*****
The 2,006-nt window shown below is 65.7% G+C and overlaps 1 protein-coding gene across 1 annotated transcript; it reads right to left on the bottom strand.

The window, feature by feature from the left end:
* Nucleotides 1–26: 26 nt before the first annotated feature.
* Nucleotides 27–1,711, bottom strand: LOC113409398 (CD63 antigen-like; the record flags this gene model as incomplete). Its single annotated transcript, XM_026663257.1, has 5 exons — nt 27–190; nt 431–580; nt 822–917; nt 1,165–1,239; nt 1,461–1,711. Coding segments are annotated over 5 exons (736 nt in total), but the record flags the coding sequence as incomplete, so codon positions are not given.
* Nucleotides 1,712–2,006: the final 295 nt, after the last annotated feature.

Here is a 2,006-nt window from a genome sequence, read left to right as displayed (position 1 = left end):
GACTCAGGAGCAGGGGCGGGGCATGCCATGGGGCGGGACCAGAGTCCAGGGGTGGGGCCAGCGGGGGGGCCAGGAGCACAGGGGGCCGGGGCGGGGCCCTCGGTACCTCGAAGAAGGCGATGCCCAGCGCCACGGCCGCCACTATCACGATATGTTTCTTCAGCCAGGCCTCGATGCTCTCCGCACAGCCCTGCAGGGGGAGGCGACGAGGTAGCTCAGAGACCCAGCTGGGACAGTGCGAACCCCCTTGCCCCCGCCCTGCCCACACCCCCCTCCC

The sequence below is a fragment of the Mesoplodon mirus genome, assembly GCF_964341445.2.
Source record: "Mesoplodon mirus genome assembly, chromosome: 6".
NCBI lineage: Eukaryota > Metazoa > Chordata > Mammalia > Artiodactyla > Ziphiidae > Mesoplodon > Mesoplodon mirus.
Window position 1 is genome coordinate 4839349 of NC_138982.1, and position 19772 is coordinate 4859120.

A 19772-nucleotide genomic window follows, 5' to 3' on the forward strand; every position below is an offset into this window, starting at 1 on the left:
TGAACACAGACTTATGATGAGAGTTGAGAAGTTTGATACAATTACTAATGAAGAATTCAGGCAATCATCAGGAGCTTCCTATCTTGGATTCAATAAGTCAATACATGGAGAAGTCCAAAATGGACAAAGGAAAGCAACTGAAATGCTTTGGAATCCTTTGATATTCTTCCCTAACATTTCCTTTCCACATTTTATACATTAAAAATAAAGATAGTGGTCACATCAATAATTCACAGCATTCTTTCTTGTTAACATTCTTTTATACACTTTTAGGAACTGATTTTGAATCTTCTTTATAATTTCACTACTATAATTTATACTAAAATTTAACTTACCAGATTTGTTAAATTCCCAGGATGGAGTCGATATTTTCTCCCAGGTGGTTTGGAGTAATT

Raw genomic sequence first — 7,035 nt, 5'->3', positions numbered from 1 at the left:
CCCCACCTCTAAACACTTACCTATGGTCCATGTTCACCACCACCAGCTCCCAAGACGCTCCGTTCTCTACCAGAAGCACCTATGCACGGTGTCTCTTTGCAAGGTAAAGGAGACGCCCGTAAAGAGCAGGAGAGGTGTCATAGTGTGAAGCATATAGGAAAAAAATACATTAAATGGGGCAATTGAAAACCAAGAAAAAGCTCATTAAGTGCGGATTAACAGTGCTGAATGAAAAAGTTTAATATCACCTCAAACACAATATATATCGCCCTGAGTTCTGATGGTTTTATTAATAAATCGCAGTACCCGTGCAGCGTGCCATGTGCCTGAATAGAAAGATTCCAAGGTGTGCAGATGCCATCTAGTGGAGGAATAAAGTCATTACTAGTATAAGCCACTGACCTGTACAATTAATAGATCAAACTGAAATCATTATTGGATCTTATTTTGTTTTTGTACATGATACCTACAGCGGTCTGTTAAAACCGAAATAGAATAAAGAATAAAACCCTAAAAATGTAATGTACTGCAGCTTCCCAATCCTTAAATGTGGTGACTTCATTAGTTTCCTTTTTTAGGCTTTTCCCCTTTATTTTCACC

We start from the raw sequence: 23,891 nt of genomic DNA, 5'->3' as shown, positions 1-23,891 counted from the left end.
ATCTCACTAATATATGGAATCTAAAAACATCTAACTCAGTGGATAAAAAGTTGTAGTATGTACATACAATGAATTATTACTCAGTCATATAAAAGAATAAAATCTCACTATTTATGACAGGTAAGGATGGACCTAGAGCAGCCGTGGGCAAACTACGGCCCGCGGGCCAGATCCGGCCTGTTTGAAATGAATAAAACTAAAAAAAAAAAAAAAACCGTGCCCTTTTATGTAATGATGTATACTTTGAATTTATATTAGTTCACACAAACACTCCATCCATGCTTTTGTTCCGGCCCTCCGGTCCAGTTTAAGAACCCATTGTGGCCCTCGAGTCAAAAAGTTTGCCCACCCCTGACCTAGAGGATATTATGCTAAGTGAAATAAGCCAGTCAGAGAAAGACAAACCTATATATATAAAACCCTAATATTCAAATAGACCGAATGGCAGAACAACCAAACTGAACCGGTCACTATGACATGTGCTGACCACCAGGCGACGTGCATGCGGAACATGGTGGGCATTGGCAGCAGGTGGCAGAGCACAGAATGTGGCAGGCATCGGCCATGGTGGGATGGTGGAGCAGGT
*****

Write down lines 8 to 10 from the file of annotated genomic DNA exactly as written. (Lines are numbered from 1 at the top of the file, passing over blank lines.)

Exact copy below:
The sequence below is a fragment of the Mesoplodon mirus genome, assembly GCF_964341445.2.
Source record: "Mesoplodon mirus genome assembly, chromosome: 6".
NCBI lineage: Eukaryota > Metazoa > Chordata > Mammalia > Artiodactyla > Ziphiidae > Mesoplodon > Mesoplodon mirus.